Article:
One of my greatest frustrations within the gun control debate over the past year has been this one. The debate over “assault weapons”. Every time I’m presented with the vapid terminology, I ask the same question. What’s an “assault weapon”? The definition of assault is a physical attack. The definition of a weapon is a thing designed or used for inflicting bodily harm or physical damage. By definition, a paper clip, a spoon or a remote control could be “assault weapons”. I’ve found through many discussions that those who advance the term seem to fall into three categories. Those who don’t know the difference from one gun to the next and don’t educate themselves about the differences. Those who can picture guns that they want to ban but don’t know what they’re called and don’t educate themselves about what they are. Lastly, those who really want to ban all guns but dishonestly hide behind the term hoping to get as much as possible banned in the process.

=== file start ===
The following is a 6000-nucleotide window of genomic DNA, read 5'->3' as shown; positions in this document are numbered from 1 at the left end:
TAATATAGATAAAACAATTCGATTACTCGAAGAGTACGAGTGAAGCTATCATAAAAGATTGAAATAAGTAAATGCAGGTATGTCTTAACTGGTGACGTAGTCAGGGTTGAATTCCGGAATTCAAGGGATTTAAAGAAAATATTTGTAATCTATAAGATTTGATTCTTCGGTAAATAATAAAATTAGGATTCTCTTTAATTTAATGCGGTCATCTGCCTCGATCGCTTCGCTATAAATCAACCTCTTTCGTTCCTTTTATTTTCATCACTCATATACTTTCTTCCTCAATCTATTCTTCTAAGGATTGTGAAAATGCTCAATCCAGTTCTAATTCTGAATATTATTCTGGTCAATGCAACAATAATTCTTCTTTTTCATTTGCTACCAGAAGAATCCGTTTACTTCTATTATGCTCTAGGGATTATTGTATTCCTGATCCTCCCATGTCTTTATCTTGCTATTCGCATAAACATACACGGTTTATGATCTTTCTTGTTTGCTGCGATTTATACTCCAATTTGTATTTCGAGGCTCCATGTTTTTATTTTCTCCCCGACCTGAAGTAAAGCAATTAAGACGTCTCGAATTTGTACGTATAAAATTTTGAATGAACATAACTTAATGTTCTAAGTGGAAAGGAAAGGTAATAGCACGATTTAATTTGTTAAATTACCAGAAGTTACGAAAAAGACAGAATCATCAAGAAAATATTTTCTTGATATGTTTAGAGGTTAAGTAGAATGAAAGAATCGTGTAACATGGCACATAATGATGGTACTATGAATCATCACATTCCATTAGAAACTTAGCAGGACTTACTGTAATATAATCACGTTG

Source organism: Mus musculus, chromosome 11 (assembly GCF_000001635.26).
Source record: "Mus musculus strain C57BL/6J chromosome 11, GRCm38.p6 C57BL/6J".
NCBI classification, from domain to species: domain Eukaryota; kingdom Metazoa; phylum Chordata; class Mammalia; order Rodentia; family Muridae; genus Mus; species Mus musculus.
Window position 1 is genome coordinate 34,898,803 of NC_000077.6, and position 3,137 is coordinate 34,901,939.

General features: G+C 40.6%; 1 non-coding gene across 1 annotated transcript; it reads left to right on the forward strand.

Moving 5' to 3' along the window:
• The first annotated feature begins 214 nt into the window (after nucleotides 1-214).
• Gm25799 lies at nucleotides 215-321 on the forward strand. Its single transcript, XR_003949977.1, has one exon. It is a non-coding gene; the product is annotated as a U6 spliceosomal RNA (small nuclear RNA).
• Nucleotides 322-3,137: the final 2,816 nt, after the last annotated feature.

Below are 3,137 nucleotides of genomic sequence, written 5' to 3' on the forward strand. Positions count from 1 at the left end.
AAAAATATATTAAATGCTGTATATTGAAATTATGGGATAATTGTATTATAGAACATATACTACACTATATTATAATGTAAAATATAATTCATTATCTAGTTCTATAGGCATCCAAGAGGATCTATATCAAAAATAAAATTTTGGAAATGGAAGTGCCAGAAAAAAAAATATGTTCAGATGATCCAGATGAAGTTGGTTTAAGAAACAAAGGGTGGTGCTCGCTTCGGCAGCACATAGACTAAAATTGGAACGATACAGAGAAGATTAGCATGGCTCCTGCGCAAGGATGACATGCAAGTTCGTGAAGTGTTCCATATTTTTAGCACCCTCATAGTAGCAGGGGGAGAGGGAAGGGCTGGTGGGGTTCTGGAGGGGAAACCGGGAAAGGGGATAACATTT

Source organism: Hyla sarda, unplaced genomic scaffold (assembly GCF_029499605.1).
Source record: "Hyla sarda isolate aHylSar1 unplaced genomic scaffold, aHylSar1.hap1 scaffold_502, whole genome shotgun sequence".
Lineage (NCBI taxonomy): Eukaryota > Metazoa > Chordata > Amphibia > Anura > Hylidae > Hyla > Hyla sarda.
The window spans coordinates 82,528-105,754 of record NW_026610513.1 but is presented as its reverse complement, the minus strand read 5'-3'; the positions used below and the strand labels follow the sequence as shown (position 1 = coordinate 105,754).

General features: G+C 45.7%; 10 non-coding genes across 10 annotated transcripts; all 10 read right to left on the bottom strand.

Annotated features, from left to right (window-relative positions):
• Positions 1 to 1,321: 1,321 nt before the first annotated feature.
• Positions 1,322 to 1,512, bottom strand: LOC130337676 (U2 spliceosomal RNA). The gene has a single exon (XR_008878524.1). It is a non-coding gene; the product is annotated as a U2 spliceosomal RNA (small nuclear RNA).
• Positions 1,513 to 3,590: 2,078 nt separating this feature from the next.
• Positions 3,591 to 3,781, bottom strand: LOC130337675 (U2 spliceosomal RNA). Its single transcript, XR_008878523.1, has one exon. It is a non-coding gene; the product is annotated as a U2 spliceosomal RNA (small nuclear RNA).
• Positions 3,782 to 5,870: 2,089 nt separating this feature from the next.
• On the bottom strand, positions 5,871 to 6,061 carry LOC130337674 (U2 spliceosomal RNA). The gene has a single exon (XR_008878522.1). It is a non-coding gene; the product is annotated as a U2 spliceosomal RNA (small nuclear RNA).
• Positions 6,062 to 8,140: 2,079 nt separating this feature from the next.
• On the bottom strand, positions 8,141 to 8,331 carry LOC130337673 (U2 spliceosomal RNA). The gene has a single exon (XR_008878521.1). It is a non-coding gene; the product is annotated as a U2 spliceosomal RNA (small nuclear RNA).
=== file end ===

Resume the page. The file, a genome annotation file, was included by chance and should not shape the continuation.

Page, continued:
As frustrating as all of that is for someone who seeks clarity and honesty, we do have it defined based on the ban activists are collecting signatures on currently for the intention of getting it on Florida’s 2020 ballot. If you’re not familiar this is the language advanced by Ban Assault Weapons Now.
Ballot Language: Prohibits possession of assault weapons, defined as semiautomatic rifles and shotguns capable of holding more than 10 rounds of ammunition at once, either in a fixed or detachable magazine, or any other ammunition-feeding device. Possession of handguns is not prohibited. Exempts military and law enforcement personnel in their official duties. Exempts and requires registration of assault weapons lawfully possessed prior to this provision’s effective date. Creates criminal penalties for violations of this amendment.
As of this week, they had 88,000 of the 766,200 signatures needed to potentially qualify for the 2020 ballot.
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